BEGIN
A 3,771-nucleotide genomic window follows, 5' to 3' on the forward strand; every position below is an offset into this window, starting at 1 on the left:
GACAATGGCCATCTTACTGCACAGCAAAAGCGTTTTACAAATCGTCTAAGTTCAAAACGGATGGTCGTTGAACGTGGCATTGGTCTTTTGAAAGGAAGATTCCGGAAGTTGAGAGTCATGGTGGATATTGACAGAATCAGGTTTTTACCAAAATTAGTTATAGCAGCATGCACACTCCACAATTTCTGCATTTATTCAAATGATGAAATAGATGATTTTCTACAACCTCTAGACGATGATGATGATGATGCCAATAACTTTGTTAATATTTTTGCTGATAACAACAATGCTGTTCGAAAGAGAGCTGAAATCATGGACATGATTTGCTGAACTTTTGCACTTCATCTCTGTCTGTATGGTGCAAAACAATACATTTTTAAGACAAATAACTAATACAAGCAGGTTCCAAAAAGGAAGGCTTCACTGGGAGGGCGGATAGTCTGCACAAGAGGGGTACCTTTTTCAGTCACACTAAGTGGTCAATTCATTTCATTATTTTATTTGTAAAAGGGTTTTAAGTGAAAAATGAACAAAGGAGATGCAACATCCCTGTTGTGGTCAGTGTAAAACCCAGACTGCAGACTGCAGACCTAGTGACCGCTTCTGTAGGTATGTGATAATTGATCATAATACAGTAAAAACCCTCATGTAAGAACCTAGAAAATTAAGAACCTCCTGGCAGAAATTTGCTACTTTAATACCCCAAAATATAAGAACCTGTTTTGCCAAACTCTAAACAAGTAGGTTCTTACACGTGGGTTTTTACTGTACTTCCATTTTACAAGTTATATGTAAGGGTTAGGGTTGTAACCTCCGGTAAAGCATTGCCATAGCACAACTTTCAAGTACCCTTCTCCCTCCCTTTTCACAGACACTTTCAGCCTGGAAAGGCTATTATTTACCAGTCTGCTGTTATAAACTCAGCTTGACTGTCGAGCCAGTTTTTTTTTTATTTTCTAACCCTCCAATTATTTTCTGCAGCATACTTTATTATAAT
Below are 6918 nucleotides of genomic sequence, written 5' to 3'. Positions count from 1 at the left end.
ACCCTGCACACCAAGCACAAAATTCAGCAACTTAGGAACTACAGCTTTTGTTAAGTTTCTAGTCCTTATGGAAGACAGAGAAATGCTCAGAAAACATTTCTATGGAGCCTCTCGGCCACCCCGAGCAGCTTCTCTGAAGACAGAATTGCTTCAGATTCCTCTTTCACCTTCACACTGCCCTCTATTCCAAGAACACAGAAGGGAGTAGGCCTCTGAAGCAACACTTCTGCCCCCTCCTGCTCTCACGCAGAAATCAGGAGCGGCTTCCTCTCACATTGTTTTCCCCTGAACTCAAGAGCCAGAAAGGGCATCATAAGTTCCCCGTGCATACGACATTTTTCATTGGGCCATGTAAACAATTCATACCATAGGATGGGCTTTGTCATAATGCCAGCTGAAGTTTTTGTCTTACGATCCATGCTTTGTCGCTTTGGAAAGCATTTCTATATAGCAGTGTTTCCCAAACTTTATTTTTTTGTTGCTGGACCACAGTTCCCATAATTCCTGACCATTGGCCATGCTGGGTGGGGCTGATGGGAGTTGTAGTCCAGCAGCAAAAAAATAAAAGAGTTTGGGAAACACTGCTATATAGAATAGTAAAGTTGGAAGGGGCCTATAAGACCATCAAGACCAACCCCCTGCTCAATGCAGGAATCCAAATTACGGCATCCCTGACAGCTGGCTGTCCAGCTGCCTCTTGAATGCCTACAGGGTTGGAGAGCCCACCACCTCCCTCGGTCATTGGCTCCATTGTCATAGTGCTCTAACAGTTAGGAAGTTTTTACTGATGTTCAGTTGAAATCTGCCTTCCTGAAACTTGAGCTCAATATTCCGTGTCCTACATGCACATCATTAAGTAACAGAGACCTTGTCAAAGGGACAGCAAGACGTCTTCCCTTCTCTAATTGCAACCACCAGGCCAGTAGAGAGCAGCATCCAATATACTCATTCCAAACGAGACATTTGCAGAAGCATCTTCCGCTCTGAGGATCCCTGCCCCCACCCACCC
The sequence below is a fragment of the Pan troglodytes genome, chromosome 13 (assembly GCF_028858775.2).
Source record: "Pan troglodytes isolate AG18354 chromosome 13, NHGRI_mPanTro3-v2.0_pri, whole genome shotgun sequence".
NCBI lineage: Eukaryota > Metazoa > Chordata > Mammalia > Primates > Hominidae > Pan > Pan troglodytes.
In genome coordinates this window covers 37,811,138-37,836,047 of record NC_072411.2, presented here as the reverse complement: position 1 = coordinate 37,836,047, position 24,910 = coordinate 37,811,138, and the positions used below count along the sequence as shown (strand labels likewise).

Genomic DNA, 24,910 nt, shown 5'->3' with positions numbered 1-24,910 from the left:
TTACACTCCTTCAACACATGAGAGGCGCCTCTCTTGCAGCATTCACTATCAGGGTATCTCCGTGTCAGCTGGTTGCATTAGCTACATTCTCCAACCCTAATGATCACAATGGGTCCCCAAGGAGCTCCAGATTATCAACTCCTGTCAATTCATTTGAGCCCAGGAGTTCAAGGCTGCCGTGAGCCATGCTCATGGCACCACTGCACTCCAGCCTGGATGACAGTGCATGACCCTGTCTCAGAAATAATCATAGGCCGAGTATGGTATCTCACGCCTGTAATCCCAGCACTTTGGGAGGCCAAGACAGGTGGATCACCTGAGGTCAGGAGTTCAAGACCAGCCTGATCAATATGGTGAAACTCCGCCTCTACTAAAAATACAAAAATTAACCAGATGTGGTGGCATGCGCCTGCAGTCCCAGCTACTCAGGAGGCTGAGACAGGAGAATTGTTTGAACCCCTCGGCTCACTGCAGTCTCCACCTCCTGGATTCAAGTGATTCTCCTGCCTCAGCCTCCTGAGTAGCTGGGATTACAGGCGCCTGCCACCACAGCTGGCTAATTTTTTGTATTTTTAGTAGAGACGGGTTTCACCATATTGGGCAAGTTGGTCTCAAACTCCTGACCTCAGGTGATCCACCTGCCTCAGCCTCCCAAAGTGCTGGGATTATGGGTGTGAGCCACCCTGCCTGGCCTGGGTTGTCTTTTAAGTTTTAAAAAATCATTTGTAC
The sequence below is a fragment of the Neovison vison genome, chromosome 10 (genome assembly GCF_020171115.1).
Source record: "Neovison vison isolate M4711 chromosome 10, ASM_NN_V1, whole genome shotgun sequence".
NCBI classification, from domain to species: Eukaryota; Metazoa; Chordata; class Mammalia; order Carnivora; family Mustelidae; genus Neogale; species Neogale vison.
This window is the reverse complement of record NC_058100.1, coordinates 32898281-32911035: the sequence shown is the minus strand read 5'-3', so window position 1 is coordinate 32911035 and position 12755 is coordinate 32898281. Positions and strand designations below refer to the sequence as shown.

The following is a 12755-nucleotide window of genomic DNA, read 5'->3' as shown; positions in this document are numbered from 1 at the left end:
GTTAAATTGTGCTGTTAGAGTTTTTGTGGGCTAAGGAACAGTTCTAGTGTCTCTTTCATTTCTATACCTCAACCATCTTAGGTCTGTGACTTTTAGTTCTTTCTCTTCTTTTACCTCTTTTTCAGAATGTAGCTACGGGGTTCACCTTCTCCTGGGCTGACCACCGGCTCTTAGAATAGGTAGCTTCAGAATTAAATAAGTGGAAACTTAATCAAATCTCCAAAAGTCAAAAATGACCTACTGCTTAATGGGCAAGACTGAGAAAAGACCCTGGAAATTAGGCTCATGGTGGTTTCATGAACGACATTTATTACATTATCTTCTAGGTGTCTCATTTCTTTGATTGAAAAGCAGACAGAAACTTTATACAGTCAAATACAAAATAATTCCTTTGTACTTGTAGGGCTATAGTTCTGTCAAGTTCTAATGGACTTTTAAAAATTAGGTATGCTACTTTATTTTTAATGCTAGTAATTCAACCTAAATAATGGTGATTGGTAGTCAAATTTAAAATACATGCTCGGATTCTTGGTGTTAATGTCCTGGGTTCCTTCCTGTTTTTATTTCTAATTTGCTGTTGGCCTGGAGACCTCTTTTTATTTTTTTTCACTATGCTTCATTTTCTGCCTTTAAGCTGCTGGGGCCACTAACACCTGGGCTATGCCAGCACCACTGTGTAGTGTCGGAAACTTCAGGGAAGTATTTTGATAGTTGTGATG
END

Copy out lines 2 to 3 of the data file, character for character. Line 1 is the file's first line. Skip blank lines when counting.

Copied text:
GACAATGGCCATCTTACTGCACAGCAAAAGCGTTTTACAAATCGTCTAAGTTCAAAACGGATGGTCGTTGAACGTGGCATTGGTCTTTTGAAAGGAAGATTCCGGAAGTTGAGAGTCATGGTGGATATTGACAGAATCAGGTTTTTACCAAAATTAGTTATAGCAGCATGCACACTCCACAATTTCTGCATTTATTCAAATGATGAAATAGATGATTTTCTACAACCTCTAGACGATGATGATGATGATGCCAATAACTTTGTTAATATTTTTGCTGATAACAACAATGCTGTTCGAAAGAGAGCTGAAATCATGGACATGATTTGCTGAACTTTTGCACTTCATCTCTGTCTGTATGGTGCAAAACAATACATTTTTAAGACAAATAACTAATACAAGCAGGTTCCAAAAAGGAAGGCTTCACTGGGAGGGCGGATAGTCTGCACAAGAGGGGTACCTTTTTCAGTCACACTAAGTGGTCAATTCATTTCATTATTTTATTTGTAAAAGGGTTTTAAGTGAAAAATGAACAAAGGAGATGCAACATCCCTGTTGTGGTCAGTGTAAAACCCAGACTGCAGACTGCAGACCTAGTGACCGCTTCTGTAGGTATGTGATAATTGATCATAATACAGTAAAAACCCTCATGTAAGAACCTAGAAAATTAAGAACCTCCTGGCAGAAATTTGCTACTTTAATACCCCAAAATATAAGAACCTGTTTTGCCAAACTCTAAACAAGTAGGTTCTTACACGTGGGTTTTTACTGTACTTCCATTTTACAAGTTATATGTAAGGGTTAGGGTTGTAACCTCCGGTAAAGCATTGCCATAGCACAACTTTCAAGTACCCTTCTCCCTCCCTTTTCACAGACACTTTCAGCCTGGAAAGGCTATTATTTACCAGTCTGCTGTTATAAACTCAGCTTGACTGTCGAGCCAGTTTTTTTTTTATTTTCTAACCCTCCAATTATTTTCTGCAGCATACTTTATTATAAT
Below are 6918 nucleotides of genomic sequence, written 5' to 3'. Positions count from 1 at the left end.